In recent years, the British government has embarked on a concerted effort to improve the energy efficiency of our homes. Using grants for insulation and ‘greener’ energy sources, our housing stock is, gradually, being brought up to a higher standard which has benefits to both the environment and our wallets: increased energy efficiency means lower emissions and a smaller carbon footprint, as well as lower energy bills and more comfortable living environments.
Everyone likes a little makeover once in a while, which is why we’re pleased to let you know about the changes to the energy performance certificate (EPC). From the 20th September 2020, the government launched a new design with a more modern layout and special features exclusive to the digital version.
Have you ever wondered what era your home was built in? We’ve written a blog to help you find the answer and to discover the features that make your home part of the UK’s architectural landscape.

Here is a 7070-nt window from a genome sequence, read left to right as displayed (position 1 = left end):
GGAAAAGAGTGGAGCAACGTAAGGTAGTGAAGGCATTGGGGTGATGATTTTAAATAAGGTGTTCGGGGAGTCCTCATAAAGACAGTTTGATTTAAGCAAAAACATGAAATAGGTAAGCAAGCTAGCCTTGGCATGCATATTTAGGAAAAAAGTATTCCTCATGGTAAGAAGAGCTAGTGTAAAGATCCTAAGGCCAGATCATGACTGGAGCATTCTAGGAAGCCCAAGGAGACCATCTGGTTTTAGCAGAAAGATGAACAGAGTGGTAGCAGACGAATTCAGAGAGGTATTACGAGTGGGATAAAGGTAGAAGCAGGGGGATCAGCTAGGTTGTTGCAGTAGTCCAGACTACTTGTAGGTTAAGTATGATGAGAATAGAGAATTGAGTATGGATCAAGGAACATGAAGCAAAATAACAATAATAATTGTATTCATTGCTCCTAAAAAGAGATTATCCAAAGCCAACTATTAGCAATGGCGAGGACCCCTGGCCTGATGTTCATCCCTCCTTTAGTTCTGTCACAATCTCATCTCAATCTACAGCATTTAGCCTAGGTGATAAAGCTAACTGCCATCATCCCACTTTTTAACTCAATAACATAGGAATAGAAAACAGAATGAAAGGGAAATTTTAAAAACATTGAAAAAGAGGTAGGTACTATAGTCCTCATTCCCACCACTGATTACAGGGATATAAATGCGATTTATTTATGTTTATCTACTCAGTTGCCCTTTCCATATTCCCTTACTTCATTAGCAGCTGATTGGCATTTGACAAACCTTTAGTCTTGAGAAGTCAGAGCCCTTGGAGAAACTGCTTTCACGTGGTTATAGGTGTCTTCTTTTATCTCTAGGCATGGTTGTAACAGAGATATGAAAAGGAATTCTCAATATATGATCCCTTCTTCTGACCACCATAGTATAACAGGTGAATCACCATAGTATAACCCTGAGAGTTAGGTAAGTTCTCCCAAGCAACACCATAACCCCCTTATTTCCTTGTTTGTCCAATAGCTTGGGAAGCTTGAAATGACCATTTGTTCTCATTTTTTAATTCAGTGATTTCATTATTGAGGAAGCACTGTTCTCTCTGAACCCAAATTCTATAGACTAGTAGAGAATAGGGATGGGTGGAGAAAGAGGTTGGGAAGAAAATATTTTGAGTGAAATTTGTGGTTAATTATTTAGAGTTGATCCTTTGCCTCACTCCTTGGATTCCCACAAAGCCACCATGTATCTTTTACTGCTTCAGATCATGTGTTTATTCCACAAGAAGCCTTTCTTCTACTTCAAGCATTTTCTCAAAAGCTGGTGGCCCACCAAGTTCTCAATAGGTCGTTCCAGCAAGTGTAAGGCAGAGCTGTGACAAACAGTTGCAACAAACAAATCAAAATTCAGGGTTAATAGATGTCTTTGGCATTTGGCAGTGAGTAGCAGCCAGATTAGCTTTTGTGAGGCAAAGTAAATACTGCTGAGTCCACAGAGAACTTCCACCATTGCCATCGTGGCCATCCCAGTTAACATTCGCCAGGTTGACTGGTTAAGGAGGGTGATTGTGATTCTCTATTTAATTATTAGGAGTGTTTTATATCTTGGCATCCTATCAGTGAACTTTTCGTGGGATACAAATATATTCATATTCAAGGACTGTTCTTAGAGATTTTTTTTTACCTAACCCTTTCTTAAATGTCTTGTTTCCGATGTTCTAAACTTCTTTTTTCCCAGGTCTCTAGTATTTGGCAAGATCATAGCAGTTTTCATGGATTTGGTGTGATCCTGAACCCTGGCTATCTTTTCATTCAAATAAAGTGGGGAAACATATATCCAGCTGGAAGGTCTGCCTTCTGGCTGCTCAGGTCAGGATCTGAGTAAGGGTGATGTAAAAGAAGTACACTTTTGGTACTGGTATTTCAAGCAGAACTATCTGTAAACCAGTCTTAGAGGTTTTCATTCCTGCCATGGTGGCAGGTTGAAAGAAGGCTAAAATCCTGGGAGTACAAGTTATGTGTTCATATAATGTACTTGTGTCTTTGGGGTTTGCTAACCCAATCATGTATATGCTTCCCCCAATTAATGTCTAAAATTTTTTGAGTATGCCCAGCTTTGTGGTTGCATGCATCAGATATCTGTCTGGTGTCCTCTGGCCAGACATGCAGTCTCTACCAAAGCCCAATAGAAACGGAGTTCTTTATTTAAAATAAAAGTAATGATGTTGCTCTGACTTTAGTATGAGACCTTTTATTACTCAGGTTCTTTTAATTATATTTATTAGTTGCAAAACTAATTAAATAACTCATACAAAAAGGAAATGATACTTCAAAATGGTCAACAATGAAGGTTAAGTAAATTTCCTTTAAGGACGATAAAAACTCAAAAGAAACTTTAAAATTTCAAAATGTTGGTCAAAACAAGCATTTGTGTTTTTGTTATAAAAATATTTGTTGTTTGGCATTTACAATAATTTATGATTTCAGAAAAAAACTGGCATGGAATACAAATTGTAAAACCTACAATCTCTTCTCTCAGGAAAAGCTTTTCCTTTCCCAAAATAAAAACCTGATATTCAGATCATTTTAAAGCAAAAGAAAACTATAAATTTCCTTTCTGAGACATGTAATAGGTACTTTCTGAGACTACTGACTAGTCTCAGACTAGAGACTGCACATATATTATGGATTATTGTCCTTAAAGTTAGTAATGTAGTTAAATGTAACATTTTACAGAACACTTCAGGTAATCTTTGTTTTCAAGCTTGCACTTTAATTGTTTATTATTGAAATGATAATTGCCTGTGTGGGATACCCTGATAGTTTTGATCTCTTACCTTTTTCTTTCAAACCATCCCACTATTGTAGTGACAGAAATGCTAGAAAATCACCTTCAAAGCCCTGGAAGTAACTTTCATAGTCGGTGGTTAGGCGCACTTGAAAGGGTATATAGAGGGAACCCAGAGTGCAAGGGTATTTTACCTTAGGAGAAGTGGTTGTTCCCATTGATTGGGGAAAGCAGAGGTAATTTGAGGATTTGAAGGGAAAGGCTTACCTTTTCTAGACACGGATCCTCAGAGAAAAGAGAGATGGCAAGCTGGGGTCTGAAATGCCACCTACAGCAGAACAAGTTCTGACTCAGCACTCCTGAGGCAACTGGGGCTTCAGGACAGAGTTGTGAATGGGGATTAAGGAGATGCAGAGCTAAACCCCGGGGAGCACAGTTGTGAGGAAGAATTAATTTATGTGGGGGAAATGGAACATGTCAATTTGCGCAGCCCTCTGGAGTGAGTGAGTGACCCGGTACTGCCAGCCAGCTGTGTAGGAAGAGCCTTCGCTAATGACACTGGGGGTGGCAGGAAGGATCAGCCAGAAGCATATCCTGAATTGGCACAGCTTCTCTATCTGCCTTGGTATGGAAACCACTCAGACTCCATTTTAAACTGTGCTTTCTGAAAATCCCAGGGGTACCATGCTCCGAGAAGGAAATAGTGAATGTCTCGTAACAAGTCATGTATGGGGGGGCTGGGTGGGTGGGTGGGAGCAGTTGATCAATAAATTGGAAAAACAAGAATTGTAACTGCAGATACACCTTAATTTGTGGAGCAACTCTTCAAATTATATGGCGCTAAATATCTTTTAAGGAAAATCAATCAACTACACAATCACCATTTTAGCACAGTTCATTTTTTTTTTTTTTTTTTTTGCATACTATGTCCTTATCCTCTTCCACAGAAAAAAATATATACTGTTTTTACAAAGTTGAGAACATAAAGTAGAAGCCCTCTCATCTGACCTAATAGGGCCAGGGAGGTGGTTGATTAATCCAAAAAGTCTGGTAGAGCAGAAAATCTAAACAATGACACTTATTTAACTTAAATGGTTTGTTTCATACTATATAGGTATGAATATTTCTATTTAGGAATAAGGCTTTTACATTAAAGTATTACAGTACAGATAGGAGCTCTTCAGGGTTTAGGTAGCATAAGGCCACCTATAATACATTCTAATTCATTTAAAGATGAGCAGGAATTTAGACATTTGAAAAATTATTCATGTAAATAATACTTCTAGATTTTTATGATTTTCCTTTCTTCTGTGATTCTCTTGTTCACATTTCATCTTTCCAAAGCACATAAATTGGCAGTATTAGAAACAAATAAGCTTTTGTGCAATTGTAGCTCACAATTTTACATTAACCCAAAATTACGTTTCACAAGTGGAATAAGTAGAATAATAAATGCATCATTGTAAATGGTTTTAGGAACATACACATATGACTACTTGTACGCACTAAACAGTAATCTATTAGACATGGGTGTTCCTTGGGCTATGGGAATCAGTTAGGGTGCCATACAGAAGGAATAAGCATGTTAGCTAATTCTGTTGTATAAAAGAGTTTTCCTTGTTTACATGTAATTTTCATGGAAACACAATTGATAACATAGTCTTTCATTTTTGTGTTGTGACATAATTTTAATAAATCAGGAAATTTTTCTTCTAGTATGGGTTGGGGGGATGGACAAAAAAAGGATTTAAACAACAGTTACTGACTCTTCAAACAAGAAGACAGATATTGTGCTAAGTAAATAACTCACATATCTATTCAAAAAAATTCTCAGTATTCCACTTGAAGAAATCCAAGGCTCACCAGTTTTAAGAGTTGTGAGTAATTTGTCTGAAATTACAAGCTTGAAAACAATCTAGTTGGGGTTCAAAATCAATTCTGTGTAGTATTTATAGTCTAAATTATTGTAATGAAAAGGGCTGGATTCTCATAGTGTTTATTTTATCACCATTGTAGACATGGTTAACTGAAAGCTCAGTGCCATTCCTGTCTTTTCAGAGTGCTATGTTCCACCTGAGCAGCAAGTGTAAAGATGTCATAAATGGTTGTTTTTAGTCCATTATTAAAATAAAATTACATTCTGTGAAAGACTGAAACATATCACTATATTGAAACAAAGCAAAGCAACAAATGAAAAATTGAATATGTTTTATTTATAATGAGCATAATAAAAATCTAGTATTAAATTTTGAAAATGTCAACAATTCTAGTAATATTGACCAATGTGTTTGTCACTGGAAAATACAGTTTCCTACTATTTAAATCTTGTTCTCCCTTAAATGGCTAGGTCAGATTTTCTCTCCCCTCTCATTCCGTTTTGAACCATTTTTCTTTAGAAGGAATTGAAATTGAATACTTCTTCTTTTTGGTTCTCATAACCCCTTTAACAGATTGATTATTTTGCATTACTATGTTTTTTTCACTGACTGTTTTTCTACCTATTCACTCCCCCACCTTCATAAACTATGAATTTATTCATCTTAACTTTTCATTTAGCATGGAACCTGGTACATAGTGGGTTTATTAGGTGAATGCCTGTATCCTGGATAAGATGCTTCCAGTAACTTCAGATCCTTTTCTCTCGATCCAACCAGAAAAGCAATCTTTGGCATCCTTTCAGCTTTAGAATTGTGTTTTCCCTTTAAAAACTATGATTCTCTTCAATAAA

Whether you’re a landlord or perhaps a managing agent, it’s likely that you’ll be aware of the rules around the new Minimum Energy Efficiency Standards (MEES) which are set to come into force on 1st April 2020.
House shares are an important and growing sector of the property industry, providing long and short term accommodation to professionals, friends or families. Most house shares are known as ‘house in multiple occupation’, or HMO — but what does this mean, exactly? Generally, an HMO is a property rented by at least three people who are not related from one household, who share communal facilities like a bathroom and kitchen. Many landlords rent their properties as HMOs without even realising it, but since a new reform came into effect on 1st October 2018 most HMOs in England and Wales now require a license, not just large properties. Previously, only properties of three floors or more were covered by the HMO license — the new rules mean that properties of any height where there are five or more sharers in two or more households require a license.